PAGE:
The most dominant female in the Divas division was pinned in about three minutes in a six-woman tag match.
First of all, there was no real reason to have the match on the show, and second of all why should Beth have been the one to take the pin?
By defeating the former champion so quickly, Layla gained nothing from the win. The announcers didn't make a big deal of it as it was quickly forgotten. More importantly, who can Layla feud with next? Unless Sara Del Ray is going to join immediately or Kharma somehow comes back as a heel, there was no reason to job Beth out again.
If only WWE would ask themselves how the outcome of a match could best serve the overall story, we wouldn't have nonsense like this.
No. 4: Paying to Watch Ryback
For four consecutive pay-per-views in a row, fans have had to pay to watch a Ryback match.
Never mind the fact that WWE gives these things out for free on a weekly basis, but now Ryback's squashing of his opponents is becoming a staple on their big shows.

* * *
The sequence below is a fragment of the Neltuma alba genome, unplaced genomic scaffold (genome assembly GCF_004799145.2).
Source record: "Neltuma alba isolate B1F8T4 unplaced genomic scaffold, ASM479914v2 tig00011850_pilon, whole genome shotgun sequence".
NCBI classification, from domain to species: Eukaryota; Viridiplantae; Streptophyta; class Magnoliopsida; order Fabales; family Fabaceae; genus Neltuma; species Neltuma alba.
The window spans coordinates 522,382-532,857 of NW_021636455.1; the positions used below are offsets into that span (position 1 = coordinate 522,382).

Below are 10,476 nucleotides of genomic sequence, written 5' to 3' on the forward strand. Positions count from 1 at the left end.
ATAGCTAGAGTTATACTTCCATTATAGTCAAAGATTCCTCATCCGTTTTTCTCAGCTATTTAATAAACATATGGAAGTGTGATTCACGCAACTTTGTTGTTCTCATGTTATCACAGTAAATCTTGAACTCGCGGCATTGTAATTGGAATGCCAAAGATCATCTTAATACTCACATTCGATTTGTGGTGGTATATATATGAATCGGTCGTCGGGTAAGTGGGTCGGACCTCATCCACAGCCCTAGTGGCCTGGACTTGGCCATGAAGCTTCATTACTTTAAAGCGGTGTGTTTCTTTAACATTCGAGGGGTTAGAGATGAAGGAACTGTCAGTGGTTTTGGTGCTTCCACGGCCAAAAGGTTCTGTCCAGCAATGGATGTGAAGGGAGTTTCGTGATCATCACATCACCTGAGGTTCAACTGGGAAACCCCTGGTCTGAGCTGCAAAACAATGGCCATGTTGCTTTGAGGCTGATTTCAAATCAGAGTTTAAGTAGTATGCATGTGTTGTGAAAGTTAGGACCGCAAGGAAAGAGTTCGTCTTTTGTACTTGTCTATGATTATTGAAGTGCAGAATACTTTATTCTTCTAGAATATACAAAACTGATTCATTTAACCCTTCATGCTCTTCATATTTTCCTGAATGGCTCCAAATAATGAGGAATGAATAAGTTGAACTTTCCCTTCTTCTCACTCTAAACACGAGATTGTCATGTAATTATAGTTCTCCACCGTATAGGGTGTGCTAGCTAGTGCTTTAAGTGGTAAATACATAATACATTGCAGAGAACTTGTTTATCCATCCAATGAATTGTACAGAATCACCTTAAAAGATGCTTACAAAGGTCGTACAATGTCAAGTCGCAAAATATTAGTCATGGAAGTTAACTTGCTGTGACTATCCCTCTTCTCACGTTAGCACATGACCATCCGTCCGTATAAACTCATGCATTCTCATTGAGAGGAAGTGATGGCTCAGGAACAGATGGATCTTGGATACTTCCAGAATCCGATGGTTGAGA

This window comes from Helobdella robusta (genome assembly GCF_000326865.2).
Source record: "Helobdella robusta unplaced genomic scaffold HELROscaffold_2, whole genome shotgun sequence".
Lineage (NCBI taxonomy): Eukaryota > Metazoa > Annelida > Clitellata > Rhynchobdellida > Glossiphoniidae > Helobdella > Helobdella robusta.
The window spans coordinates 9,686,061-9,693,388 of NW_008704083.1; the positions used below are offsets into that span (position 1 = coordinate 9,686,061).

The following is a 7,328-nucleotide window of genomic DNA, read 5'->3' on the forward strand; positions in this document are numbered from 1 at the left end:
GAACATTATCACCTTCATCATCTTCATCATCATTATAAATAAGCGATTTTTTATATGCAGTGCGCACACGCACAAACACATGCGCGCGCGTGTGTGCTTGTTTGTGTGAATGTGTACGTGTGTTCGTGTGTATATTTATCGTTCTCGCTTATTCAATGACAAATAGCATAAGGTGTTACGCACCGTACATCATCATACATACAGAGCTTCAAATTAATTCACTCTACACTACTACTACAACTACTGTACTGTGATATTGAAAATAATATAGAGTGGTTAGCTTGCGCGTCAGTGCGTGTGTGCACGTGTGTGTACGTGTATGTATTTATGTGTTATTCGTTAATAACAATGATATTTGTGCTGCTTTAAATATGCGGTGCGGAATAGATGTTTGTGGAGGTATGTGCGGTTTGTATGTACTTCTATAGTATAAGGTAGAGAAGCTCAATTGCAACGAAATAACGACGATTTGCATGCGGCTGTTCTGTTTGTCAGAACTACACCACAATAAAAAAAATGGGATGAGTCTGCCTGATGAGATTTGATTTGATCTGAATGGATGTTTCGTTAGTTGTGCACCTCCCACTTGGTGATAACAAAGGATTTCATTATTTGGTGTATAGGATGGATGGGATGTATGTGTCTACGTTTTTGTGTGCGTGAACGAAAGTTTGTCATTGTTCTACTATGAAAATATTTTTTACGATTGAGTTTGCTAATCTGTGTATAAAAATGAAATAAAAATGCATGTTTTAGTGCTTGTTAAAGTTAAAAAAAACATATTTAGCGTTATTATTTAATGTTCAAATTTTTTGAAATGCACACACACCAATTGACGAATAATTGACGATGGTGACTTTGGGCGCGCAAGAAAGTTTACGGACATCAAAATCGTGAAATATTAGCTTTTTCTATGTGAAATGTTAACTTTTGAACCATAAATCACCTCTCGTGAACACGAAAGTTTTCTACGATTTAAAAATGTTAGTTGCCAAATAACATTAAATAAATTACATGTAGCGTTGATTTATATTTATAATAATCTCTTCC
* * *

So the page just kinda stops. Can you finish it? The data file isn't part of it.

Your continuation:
Ryback is kind of over, sure. But fans aren’t clamoring for him yet. He’s still getting a healthy share of “Goldberg” chants every time he comes out.
That’s not good.
I understand the philosophy of trying to bring the crowd down a little in between big matches, but can’t WWE figure out a different way to do it?
They say he has an undefeated streak (as long as you agree to forget about Skip Sheffield), but what’s his win total at? Why should we care when he beats jobbers if there’s not some sort of goal or record that he’s working his way to?
Worse yet, WWE sacrificed a pretty talented tag team to Ryback. Why should fans care about tag title matches on a show when one man can destroy one of the only teams in the division by himself?